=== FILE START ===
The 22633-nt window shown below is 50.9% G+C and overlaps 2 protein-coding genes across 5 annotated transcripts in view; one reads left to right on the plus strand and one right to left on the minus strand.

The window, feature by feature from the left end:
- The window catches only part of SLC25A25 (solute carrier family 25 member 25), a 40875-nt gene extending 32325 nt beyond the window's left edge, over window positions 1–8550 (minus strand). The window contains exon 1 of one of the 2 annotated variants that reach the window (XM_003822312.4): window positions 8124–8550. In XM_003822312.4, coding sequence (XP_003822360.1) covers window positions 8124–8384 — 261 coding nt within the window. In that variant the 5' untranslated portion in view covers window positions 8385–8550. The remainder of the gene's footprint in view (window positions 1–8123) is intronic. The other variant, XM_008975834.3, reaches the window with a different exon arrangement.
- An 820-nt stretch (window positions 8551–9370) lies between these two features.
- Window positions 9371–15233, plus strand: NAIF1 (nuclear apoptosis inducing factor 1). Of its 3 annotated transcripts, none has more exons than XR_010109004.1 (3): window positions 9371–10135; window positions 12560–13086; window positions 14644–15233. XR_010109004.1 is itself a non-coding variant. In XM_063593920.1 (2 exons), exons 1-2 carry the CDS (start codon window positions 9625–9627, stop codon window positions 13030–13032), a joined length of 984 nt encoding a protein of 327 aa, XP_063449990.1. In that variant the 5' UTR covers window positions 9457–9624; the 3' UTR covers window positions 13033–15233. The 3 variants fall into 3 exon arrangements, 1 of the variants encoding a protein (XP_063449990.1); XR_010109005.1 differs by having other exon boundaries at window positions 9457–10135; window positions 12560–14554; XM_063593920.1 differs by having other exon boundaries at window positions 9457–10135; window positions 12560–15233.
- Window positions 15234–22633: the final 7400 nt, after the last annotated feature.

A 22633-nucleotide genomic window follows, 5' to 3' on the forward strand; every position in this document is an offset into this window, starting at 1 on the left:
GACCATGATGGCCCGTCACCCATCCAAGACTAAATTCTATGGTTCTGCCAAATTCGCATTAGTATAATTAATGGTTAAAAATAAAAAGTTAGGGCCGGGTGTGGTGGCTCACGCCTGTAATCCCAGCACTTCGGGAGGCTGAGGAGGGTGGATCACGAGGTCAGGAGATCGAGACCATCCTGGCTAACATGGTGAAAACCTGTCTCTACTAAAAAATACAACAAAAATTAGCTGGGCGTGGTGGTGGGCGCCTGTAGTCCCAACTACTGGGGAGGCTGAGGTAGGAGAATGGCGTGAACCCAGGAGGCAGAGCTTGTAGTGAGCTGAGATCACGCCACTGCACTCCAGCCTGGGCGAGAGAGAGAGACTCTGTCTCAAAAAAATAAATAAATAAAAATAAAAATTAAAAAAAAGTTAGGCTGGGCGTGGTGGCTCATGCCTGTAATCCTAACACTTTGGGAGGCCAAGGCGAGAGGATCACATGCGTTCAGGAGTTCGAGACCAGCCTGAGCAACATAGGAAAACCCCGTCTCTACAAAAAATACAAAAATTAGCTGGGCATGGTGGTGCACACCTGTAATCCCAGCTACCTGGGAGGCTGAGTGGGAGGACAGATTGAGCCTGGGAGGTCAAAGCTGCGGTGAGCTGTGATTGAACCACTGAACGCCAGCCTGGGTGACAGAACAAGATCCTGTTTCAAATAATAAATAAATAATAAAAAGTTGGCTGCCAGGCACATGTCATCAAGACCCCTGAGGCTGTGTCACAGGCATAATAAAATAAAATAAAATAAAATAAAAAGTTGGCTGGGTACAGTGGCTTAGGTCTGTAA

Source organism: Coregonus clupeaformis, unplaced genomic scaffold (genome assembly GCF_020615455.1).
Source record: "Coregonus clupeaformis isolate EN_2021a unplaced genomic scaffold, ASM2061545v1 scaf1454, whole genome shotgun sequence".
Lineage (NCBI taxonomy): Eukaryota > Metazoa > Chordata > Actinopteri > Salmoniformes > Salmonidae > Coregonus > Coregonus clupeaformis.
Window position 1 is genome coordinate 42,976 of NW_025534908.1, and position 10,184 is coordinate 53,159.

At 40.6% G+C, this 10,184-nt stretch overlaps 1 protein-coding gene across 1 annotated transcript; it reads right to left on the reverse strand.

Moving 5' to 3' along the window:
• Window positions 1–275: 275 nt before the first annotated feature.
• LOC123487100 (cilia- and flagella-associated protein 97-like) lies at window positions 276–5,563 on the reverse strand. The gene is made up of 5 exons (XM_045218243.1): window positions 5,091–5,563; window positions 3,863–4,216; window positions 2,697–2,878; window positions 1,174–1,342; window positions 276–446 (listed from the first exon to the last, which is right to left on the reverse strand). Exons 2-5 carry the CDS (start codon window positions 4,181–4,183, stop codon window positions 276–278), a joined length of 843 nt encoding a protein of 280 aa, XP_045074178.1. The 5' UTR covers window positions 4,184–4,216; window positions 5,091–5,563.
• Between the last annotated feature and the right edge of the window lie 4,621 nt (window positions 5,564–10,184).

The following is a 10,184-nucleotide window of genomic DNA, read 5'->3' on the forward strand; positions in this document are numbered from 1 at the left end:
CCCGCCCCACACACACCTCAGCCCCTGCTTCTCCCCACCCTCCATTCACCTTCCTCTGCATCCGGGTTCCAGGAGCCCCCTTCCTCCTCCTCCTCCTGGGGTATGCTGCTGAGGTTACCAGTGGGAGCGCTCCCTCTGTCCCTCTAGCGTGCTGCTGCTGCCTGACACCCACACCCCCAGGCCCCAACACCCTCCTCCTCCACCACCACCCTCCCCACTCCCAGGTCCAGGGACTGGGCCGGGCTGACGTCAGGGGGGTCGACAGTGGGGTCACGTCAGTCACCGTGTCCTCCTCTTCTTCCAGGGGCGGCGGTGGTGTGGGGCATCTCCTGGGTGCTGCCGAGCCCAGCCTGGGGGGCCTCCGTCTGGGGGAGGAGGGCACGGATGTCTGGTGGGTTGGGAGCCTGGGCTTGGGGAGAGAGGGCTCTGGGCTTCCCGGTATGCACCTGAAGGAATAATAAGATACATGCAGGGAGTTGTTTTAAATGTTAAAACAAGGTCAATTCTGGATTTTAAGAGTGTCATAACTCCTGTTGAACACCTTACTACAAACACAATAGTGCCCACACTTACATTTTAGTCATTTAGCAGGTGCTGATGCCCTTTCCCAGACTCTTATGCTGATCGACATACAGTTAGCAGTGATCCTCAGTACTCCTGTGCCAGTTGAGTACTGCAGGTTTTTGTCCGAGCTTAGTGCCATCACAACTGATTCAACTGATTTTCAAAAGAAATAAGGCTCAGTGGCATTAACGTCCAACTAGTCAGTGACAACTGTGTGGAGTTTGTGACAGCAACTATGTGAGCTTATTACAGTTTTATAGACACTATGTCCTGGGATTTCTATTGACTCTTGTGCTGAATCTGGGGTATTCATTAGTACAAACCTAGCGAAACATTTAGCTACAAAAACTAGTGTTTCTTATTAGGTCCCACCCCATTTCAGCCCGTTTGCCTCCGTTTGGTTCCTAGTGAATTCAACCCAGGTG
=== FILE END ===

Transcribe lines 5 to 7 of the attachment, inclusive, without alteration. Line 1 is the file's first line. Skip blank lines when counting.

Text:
- Window positions 9371–15233, plus strand: NAIF1 (nuclear apoptosis inducing factor 1). Of its 3 annotated transcripts, none has more exons than XR_010109004.1 (3): window positions 9371–10135; window positions 12560–13086; window positions 14644–15233. XR_010109004.1 is itself a non-coding variant. In XM_063593920.1 (2 exons), exons 1-2 carry the CDS (start codon window positions 9625–9627, stop codon window positions 13030–13032), a joined length of 984 nt encoding a protein of 327 aa, XP_063449990.1. In that variant the 5' UTR covers window positions 9457–9624; the 3' UTR covers window positions 13033–15233. The 3 variants fall into 3 exon arrangements, 1 of the variants encoding a protein (XP_063449990.1); XR_010109005.1 differs by having other exon boundaries at window positions 9457–10135; window positions 12560–14554; XM_063593920.1 differs by having other exon boundaries at window positions 9457–10135; window positions 12560–15233.
- Window positions 15234–22633: the final 7400 nt, after the last annotated feature.

A 22633-nucleotide genomic window follows, 5' to 3' on the forward strand; every position in this document is an offset into this window, starting at 1 on the left: